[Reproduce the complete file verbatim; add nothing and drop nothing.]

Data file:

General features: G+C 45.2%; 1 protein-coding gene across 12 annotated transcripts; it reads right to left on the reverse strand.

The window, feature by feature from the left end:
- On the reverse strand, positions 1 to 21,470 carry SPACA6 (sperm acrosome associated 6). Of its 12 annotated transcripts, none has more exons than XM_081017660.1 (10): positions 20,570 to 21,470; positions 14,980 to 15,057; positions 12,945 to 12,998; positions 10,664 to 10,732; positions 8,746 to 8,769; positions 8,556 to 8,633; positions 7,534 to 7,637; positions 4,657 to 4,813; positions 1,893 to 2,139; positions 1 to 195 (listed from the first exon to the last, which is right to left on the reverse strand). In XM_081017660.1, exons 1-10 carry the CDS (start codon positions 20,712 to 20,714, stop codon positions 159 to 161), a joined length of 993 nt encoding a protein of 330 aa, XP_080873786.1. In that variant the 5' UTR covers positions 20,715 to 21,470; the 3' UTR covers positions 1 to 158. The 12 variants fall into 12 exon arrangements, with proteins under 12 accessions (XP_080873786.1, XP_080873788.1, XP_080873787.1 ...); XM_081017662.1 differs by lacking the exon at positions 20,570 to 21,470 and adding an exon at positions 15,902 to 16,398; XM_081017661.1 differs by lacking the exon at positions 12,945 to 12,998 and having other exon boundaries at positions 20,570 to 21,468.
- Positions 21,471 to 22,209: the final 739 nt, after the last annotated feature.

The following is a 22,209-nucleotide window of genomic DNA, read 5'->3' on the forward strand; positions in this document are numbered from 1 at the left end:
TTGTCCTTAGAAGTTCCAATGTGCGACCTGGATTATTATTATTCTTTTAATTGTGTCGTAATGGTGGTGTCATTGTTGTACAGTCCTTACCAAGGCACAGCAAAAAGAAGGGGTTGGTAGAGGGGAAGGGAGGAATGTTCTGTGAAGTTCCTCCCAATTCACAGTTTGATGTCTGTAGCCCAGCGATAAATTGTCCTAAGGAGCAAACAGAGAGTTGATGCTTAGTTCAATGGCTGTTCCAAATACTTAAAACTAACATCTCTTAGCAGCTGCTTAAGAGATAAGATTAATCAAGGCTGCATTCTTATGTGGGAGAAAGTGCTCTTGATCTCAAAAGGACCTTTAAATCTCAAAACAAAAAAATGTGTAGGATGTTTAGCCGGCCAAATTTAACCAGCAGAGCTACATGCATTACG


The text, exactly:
General features: G+C 45.2%; 1 protein-coding gene across 12 annotated transcripts; it reads right to left on the reverse strand.

The window, feature by feature from the left end:
- On the reverse strand, positions 1 to 21,470 carry SPACA6 (sperm acrosome associated 6). Of its 12 annotated transcripts, none has more exons than XM_081017660.1 (10): positions 20,570 to 21,470; positions 14,980 to 15,057; positions 12,945 to 12,998; positions 10,664 to 10,732; positions 8,746 to 8,769; positions 8,556 to 8,633; positions 7,534 to 7,637; positions 4,657 to 4,813; positions 1,893 to 2,139; positions 1 to 195 (listed from the first exon to the last, which is right to left on the reverse strand). In XM_081017660.1, exons 1-10 carry the CDS (start codon positions 20,712 to 20,714, stop codon positions 159 to 161), a joined length of 993 nt encoding a protein of 330 aa, XP_080873786.1. In that variant the 5' UTR covers positions 20,715 to 21,470; the 3' UTR covers positions 1 to 158. The 12 variants fall into 12 exon arrangements, with proteins under 12 accessions (XP_080873786.1, XP_080873788.1, XP_080873787.1 ...); XM_081017662.1 differs by lacking the exon at positions 20,570 to 21,470 and adding an exon at positions 15,902 to 16,398; XM_081017661.1 differs by lacking the exon at positions 12,945 to 12,998 and having other exon boundaries at positions 20,570 to 21,468.
- Positions 21,471 to 22,209: the final 739 nt, after the last annotated feature.

The following is a 22,209-nucleotide window of genomic DNA, read 5'->3' on the forward strand; positions in this document are numbered from 1 at the left end:
TTGTCCTTAGAAGTTCCAATGTGCGACCTGGATTATTATTATTCTTTTAATTGTGTCGTAATGGTGGTGTCATTGTTGTACAGTCCTTACCAAGGCACAGCAAAAAGAAGGGGTTGGTAGAGGGGAAGGGAGGAATGTTCTGTGAAGTTCCTCCCAATTCACAGTTTGATGTCTGTAGCCCAGCGATAAATTGTCCTAAGGAGCAAACAGAGAGTTGATGCTTAGTTCAATGGCTGTTCCAAATACTTAAAACTAACATCTCTTAGCAGCTGCTTAAGAGATAAGATTAATCAAGGCTGCATTCTTATGTGGGAGAAAGTGCTCTTGATCTCAAAAGGACCTTTAAATCTCAAAACAAAAAAATGTGTAGGATGTTTAGCCGGCCAAATTTAACCAGCAGAGCTACATGCATTACG